When Someone Dies at Home or in a Nursing Home

When Someone Dies at Home or in a Nursing Home

Where the death is expected, if the cause of death is quite clear and the doctor had attended the deceased during their last illness he or she will give you the following:

  • a medical certificate that shows the cause of death (this is free of charge and will be in a sealed envelope addressed to the registrar)
  • a formal notice which states that the doctor has signed the medical certificate and tells you how to get the death registered.

If the body is to be cremated, the doctor will arrange for the signature of a second doctor required to complete the cremation certificate. Doctors charge fees for providing cremation certificates.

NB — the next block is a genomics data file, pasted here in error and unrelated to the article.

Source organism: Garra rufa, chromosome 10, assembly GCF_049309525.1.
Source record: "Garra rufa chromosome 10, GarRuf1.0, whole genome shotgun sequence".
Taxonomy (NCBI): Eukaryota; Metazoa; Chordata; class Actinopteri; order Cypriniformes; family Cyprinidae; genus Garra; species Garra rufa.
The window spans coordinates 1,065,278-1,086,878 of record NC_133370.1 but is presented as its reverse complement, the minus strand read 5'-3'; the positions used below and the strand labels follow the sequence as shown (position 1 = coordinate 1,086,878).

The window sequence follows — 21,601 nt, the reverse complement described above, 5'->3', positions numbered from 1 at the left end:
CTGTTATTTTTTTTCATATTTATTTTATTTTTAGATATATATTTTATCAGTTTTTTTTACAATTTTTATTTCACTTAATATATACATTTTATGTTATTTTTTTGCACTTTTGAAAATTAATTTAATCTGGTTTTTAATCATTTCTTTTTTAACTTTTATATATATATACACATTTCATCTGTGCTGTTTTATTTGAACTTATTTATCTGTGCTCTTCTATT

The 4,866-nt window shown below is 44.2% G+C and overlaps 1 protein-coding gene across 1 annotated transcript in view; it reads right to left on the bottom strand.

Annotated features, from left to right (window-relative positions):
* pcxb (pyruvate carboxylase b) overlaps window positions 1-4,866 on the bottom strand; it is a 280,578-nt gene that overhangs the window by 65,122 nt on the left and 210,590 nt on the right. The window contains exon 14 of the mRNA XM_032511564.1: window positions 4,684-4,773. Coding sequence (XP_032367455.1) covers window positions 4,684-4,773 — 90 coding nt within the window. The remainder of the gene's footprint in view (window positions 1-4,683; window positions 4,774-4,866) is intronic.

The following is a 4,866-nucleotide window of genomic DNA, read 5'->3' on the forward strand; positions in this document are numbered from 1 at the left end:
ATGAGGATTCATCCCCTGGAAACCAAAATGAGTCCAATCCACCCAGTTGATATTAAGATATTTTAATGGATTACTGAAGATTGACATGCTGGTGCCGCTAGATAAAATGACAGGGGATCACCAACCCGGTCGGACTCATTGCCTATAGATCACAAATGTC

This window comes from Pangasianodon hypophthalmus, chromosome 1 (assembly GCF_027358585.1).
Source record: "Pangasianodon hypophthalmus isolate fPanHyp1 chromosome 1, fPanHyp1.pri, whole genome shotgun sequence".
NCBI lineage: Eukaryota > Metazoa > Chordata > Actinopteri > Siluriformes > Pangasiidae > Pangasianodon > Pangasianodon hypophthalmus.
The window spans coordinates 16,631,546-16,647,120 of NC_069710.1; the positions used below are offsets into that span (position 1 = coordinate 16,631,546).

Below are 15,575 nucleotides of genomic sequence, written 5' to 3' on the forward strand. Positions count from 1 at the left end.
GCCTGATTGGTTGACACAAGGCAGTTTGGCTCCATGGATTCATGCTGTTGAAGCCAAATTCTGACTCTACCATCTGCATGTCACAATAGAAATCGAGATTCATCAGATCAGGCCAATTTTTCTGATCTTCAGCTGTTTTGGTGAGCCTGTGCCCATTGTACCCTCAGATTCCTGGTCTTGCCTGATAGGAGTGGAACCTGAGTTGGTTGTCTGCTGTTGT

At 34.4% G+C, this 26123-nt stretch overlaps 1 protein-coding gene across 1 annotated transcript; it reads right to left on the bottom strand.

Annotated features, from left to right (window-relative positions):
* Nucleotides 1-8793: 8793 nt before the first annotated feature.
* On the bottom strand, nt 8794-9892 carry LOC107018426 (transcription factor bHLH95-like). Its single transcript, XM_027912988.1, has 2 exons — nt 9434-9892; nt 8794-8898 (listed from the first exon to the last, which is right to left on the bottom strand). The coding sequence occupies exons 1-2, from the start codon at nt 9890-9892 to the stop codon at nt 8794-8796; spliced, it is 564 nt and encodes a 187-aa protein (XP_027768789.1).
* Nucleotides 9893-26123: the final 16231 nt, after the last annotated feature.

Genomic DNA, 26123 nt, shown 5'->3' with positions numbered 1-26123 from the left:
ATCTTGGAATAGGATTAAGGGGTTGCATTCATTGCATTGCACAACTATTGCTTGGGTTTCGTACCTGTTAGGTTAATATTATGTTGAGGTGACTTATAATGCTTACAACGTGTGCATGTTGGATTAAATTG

In a few cases, the doctor may report the death to the coroner for potential further investigations.

If it was the wish of the dead person or their nearest relative that the body or organs should be donated for transplant or medical research purposes, the doctor will have to be contacted quickly. Organs cannot normally be used when death occurs at home, due to the time delay, but the body can still be donated to medical science.

If you have purchased a Pre-Paid Funeral Plan, you should now contact the person or company named on your guaranteed funeral plan certificate. They will arrange (almost) everything for you.

You may wish to contact the deceased’s minister of religion if you have not already done so. Arrangements for laying out the body to receive potential visitors is an option and organising the funeral can be made by a funeral director.